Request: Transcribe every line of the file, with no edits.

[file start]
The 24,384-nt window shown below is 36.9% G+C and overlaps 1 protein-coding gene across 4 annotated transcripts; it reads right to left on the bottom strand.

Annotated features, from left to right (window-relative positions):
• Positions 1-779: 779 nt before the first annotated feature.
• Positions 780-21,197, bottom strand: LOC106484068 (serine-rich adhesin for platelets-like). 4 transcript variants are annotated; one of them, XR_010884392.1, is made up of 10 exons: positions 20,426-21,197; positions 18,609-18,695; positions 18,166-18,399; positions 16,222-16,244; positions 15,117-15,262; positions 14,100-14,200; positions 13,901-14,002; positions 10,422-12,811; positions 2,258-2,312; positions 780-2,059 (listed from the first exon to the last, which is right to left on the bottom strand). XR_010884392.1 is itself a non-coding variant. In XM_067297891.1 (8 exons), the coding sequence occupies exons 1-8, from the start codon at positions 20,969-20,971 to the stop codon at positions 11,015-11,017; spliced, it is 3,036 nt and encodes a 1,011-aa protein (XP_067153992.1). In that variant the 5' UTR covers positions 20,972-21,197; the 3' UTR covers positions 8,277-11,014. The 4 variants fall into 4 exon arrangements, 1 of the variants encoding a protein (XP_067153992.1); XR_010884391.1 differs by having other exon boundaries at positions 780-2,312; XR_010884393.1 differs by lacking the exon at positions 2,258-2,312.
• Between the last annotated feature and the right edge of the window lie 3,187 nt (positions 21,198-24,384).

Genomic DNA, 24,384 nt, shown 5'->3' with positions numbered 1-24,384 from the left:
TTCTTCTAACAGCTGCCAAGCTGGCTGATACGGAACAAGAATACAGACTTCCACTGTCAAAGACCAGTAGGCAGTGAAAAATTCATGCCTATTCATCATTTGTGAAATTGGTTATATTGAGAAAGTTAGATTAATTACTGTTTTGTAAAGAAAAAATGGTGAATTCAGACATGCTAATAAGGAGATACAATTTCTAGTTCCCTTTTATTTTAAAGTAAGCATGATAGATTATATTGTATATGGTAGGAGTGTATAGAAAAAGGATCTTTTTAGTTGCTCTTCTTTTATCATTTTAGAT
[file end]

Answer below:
The 24,384-nt window shown below is 36.9% G+C and overlaps 1 protein-coding gene across 4 annotated transcripts; it reads right to left on the bottom strand.

Annotated features, from left to right (window-relative positions):
• Positions 1-779: 779 nt before the first annotated feature.
• Positions 780-21,197, bottom strand: LOC106484068 (serine-rich adhesin for platelets-like). 4 transcript variants are annotated; one of them, XR_010884392.1, is made up of 10 exons: positions 20,426-21,197; positions 18,609-18,695; positions 18,166-18,399; positions 16,222-16,244; positions 15,117-15,262; positions 14,100-14,200; positions 13,901-14,002; positions 10,422-12,811; positions 2,258-2,312; positions 780-2,059 (listed from the first exon to the last, which is right to left on the bottom strand). XR_010884392.1 is itself a non-coding variant. In XM_067297891.1 (8 exons), the coding sequence occupies exons 1-8, from the start codon at positions 20,969-20,971 to the stop codon at positions 11,015-11,017; spliced, it is 3,036 nt and encodes a 1,011-aa protein (XP_067153992.1). In that variant the 5' UTR covers positions 20,972-21,197; the 3' UTR covers positions 8,277-11,014. The 4 variants fall into 4 exon arrangements, 1 of the variants encoding a protein (XP_067153992.1); XR_010884391.1 differs by having other exon boundaries at positions 780-2,312; XR_010884393.1 differs by lacking the exon at positions 2,258-2,312.
• Between the last annotated feature and the right edge of the window lie 3,187 nt (positions 21,198-24,384).

Genomic DNA, 24,384 nt, shown 5'->3' with positions numbered 1-24,384 from the left:
TTCTTCTAACAGCTGCCAAGCTGGCTGATACGGAACAAGAATACAGACTTCCACTGTCAAAGACCAGTAGGCAGTGAAAAATTCATGCCTATTCATCATTTGTGAAATTGGTTATATTGAGAAAGTTAGATTAATTACTGTTTTGTAAAGAAAAAATGGTGAATTCAGACATGCTAATAAGGAGATACAATTTCTAGTTCCCTTTTATTTTAAAGTAAGCATGATAGATTATATTGTATATGGTAGGAGTGTATAGAAAAAGGATCTTTTTAGTTGCTCTTCTTTTATCATTTTAGAT